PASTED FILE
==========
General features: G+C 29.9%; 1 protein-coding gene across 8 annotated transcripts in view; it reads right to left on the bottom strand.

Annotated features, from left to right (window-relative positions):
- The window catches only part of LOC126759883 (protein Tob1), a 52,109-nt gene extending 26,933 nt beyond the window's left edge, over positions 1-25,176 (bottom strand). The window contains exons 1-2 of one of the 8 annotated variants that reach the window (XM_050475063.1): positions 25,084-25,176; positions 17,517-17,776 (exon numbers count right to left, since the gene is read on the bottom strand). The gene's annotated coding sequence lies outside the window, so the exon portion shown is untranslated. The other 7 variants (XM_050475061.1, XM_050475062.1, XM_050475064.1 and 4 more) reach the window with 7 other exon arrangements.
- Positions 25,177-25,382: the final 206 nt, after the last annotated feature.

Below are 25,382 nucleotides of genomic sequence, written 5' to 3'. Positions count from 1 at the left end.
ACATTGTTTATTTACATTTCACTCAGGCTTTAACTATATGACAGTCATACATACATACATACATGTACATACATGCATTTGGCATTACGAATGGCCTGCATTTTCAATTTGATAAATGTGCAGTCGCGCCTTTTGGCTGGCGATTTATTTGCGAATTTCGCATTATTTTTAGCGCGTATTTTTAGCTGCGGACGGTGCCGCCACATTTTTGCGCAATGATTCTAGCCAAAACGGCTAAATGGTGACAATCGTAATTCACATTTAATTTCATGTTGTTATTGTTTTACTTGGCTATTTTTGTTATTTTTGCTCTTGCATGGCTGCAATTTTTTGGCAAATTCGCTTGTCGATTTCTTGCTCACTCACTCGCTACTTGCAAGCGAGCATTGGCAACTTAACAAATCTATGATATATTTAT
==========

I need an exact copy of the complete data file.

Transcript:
General features: G+C 29.9%; 1 protein-coding gene across 8 annotated transcripts in view; it reads right to left on the bottom strand.

Annotated features, from left to right (window-relative positions):
- The window catches only part of LOC126759883 (protein Tob1), a 52,109-nt gene extending 26,933 nt beyond the window's left edge, over positions 1-25,176 (bottom strand). The window contains exons 1-2 of one of the 8 annotated variants that reach the window (XM_050475063.1): positions 25,084-25,176; positions 17,517-17,776 (exon numbers count right to left, since the gene is read on the bottom strand). The gene's annotated coding sequence lies outside the window, so the exon portion shown is untranslated. The other 7 variants (XM_050475061.1, XM_050475062.1, XM_050475064.1 and 4 more) reach the window with 7 other exon arrangements.
- Positions 25,177-25,382: the final 206 nt, after the last annotated feature.

Below are 25,382 nucleotides of genomic sequence, written 5' to 3'. Positions count from 1 at the left end.
ACATTGTTTATTTACATTTCACTCAGGCTTTAACTATATGACAGTCATACATACATACATACATGTACATACATGCATTTGGCATTACGAATGGCCTGCATTTTCAATTTGATAAATGTGCAGTCGCGCCTTTTGGCTGGCGATTTATTTGCGAATTTCGCATTATTTTTAGCGCGTATTTTTAGCTGCGGACGGTGCCGCCACATTTTTGCGCAATGATTCTAGCCAAAACGGCTAAATGGTGACAATCGTAATTCACATTTAATTTCATGTTGTTATTGTTTTACTTGGCTATTTTTGTTATTTTTGCTCTTGCATGGCTGCAATTTTTTGGCAAATTCGCTTGTCGATTTCTTGCTCACTCACTCGCTACTTGCAAGCGAGCATTGGCAACTTAACAAATCTATGATATATTTAT